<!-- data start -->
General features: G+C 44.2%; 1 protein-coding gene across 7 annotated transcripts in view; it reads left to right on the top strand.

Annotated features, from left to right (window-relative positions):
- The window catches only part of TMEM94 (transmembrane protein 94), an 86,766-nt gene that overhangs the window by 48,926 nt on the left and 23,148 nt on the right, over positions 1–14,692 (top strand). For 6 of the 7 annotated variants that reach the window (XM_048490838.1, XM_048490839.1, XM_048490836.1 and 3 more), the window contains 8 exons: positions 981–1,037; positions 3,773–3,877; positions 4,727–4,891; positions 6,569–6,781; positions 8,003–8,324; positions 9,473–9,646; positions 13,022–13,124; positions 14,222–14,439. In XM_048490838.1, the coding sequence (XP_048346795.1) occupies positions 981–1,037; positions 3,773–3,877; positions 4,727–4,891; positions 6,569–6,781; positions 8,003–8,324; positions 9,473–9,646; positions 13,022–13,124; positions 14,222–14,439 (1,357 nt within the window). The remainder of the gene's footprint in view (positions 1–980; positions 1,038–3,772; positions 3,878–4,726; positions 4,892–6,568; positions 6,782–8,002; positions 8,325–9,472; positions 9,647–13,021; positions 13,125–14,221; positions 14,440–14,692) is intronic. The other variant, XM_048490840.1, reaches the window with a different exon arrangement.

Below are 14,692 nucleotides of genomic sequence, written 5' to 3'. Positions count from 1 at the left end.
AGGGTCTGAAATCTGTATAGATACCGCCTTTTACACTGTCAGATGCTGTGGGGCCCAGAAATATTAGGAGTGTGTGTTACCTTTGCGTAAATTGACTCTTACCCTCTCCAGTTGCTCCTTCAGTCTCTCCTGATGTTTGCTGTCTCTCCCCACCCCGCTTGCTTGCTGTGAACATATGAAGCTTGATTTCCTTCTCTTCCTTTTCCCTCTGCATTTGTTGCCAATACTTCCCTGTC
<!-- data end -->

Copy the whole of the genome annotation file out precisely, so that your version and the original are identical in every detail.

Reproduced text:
General features: G+C 44.2%; 1 protein-coding gene across 7 annotated transcripts in view; it reads left to right on the top strand.

Annotated features, from left to right (window-relative positions):
- The window catches only part of TMEM94 (transmembrane protein 94), an 86,766-nt gene that overhangs the window by 48,926 nt on the left and 23,148 nt on the right, over positions 1–14,692 (top strand). For 6 of the 7 annotated variants that reach the window (XM_048490838.1, XM_048490839.1, XM_048490836.1 and 3 more), the window contains 8 exons: positions 981–1,037; positions 3,773–3,877; positions 4,727–4,891; positions 6,569–6,781; positions 8,003–8,324; positions 9,473–9,646; positions 13,022–13,124; positions 14,222–14,439. In XM_048490838.1, the coding sequence (XP_048346795.1) occupies positions 981–1,037; positions 3,773–3,877; positions 4,727–4,891; positions 6,569–6,781; positions 8,003–8,324; positions 9,473–9,646; positions 13,022–13,124; positions 14,222–14,439 (1,357 nt within the window). The remainder of the gene's footprint in view (positions 1–980; positions 1,038–3,772; positions 3,878–4,726; positions 4,892–6,568; positions 6,782–8,002; positions 8,325–9,472; positions 9,647–13,021; positions 13,125–14,221; positions 14,440–14,692) is intronic. The other variant, XM_048490840.1, reaches the window with a different exon arrangement.

Below are 14,692 nucleotides of genomic sequence, written 5' to 3'. Positions count from 1 at the left end.
AGGGTCTGAAATCTGTATAGATACCGCCTTTTACACTGTCAGATGCTGTGGGGCCCAGAAATATTAGGAGTGTGTGTTACCTTTGCGTAAATTGACTCTTACCCTCTCCAGTTGCTCCTTCAGTCTCTCCTGATGTTTGCTGTCTCTCCCCACCCCGCTTGCTTGCTGTGAACATATGAAGCTTGATTTCCTTCTCTTCCTTTTCCCTCTGCATTTGTTGCCAATACTTCCCTGTC